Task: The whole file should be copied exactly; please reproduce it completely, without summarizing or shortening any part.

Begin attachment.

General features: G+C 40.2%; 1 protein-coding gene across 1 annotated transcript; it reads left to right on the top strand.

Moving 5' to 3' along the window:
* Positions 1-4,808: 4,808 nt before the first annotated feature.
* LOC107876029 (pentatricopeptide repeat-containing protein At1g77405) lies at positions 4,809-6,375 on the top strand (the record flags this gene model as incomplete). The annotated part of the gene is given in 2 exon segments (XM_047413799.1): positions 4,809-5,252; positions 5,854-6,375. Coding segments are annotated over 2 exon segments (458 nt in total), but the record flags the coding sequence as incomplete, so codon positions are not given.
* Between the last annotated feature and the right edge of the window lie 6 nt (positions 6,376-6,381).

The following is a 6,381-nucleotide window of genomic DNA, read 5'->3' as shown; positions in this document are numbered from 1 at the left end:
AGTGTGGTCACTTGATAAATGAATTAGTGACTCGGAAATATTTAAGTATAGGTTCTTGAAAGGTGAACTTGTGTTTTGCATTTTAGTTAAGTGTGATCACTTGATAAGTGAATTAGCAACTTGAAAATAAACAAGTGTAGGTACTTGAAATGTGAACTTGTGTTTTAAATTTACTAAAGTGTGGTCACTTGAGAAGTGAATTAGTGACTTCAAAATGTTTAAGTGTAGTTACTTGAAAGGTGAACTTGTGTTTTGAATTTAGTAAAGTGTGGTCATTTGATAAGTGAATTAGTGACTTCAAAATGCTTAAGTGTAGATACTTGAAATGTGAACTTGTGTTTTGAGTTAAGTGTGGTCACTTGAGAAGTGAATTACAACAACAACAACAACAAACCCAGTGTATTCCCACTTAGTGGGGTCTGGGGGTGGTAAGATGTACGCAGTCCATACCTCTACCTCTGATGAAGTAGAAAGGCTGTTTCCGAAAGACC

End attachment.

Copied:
General features: G+C 40.2%; 1 protein-coding gene across 1 annotated transcript; it reads left to right on the top strand.

Moving 5' to 3' along the window:
* Positions 1-4,808: 4,808 nt before the first annotated feature.
* LOC107876029 (pentatricopeptide repeat-containing protein At1g77405) lies at positions 4,809-6,375 on the top strand (the record flags this gene model as incomplete). The annotated part of the gene is given in 2 exon segments (XM_047413799.1): positions 4,809-5,252; positions 5,854-6,375. Coding segments are annotated over 2 exon segments (458 nt in total), but the record flags the coding sequence as incomplete, so codon positions are not given.
* Between the last annotated feature and the right edge of the window lie 6 nt (positions 6,376-6,381).

The following is a 6,381-nucleotide window of genomic DNA, read 5'->3' as shown; positions in this document are numbered from 1 at the left end:
AGTGTGGTCACTTGATAAATGAATTAGTGACTCGGAAATATTTAAGTATAGGTTCTTGAAAGGTGAACTTGTGTTTTGCATTTTAGTTAAGTGTGATCACTTGATAAGTGAATTAGCAACTTGAAAATAAACAAGTGTAGGTACTTGAAATGTGAACTTGTGTTTTAAATTTACTAAAGTGTGGTCACTTGAGAAGTGAATTAGTGACTTCAAAATGTTTAAGTGTAGTTACTTGAAAGGTGAACTTGTGTTTTGAATTTAGTAAAGTGTGGTCATTTGATAAGTGAATTAGTGACTTCAAAATGCTTAAGTGTAGATACTTGAAATGTGAACTTGTGTTTTGAGTTAAGTGTGGTCACTTGAGAAGTGAATTACAACAACAACAACAACAAACCCAGTGTATTCCCACTTAGTGGGGTCTGGGGGTGGTAAGATGTACGCAGTCCATACCTCTACCTCTGATGAAGTAGAAAGGCTGTTTCCGAAAGACC